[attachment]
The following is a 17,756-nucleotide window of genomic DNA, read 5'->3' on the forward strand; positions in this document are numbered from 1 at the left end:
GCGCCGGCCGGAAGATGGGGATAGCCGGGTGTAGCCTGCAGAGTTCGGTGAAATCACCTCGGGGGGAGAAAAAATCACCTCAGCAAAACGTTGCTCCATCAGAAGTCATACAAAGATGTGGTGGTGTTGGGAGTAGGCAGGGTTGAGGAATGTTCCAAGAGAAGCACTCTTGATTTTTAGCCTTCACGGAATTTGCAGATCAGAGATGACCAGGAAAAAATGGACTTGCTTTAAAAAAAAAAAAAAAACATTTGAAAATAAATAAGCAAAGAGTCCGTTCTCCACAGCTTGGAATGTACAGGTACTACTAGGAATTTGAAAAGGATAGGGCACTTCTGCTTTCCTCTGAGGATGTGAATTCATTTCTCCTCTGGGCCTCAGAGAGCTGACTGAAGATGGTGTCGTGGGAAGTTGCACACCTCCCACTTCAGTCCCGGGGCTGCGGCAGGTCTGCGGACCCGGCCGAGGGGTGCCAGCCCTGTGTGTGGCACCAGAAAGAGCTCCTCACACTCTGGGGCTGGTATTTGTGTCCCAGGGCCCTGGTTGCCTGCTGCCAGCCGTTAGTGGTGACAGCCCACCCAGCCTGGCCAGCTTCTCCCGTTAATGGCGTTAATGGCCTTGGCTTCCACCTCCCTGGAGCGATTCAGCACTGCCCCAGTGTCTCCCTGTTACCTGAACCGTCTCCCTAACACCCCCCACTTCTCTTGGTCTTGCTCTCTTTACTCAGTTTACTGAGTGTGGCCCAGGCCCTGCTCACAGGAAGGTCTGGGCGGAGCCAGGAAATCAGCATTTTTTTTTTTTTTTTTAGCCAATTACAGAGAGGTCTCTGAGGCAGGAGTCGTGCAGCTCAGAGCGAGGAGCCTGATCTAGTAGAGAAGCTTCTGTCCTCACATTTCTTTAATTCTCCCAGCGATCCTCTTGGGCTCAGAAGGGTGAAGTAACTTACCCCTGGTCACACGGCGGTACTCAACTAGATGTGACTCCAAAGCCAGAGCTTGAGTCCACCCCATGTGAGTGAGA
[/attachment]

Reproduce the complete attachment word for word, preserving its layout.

The following is a 17,756-nucleotide window of genomic DNA, read 5'->3' on the forward strand; positions in this document are numbered from 1 at the left end:
GCGCCGGCCGGAAGATGGGGATAGCCGGGTGTAGCCTGCAGAGTTCGGTGAAATCACCTCGGGGGGAGAAAAAATCACCTCAGCAAAACGTTGCTCCATCAGAAGTCATACAAAGATGTGGTGGTGTTGGGAGTAGGCAGGGTTGAGGAATGTTCCAAGAGAAGCACTCTTGATTTTTAGCCTTCACGGAATTTGCAGATCAGAGATGACCAGGAAAAAATGGACTTGCTTTAAAAAAAAAAAAAAAACATTTGAAAATAAATAAGCAAAGAGTCCGTTCTCCACAGCTTGGAATGTACAGGTACTACTAGGAATTTGAAAAGGATAGGGCACTTCTGCTTTCCTCTGAGGATGTGAATTCATTTCTCCTCTGGGCCTCAGAGAGCTGACTGAAGATGGTGTCGTGGGAAGTTGCACACCTCCCACTTCAGTCCCGGGGCTGCGGCAGGTCTGCGGACCCGGCCGAGGGGTGCCAGCCCTGTGTGTGGCACCAGAAAGAGCTCCTCACACTCTGGGGCTGGTATTTGTGTCCCAGGGCCCTGGTTGCCTGCTGCCAGCCGTTAGTGGTGACAGCCCACCCAGCCTGGCCAGCTTCTCCCGTTAATGGCGTTAATGGCCTTGGCTTCCACCTCCCTGGAGCGATTCAGCACTGCCCCAGTGTCTCCCTGTTACCTGAACCGTCTCCCTAACACCCCCCACTTCTCTTGGTCTTGCTCTCTTTACTCAGTTTACTGAGTGTGGCCCAGGCCCTGCTCACAGGAAGGTCTGGGCGGAGCCAGGAAATCAGCATTTTTTTTTTTTTTTTTAGCCAATTACAGAGAGGTCTCTGAGGCAGGAGTCGTGCAGCTCAGAGCGAGGAGCCTGATCTAGTAGAGAAGCTTCTGTCCTCACATTTCTTTAATTCTCCCAGCGATCCTCTTGGGCTCAGAAGGGTGAAGTAACTTACCCCTGGTCACACGGCGGTACTCAACTAGATGTGACTCCAAAGCCAGAGCTTGAGTCCACCCCATGTGAGTGAGA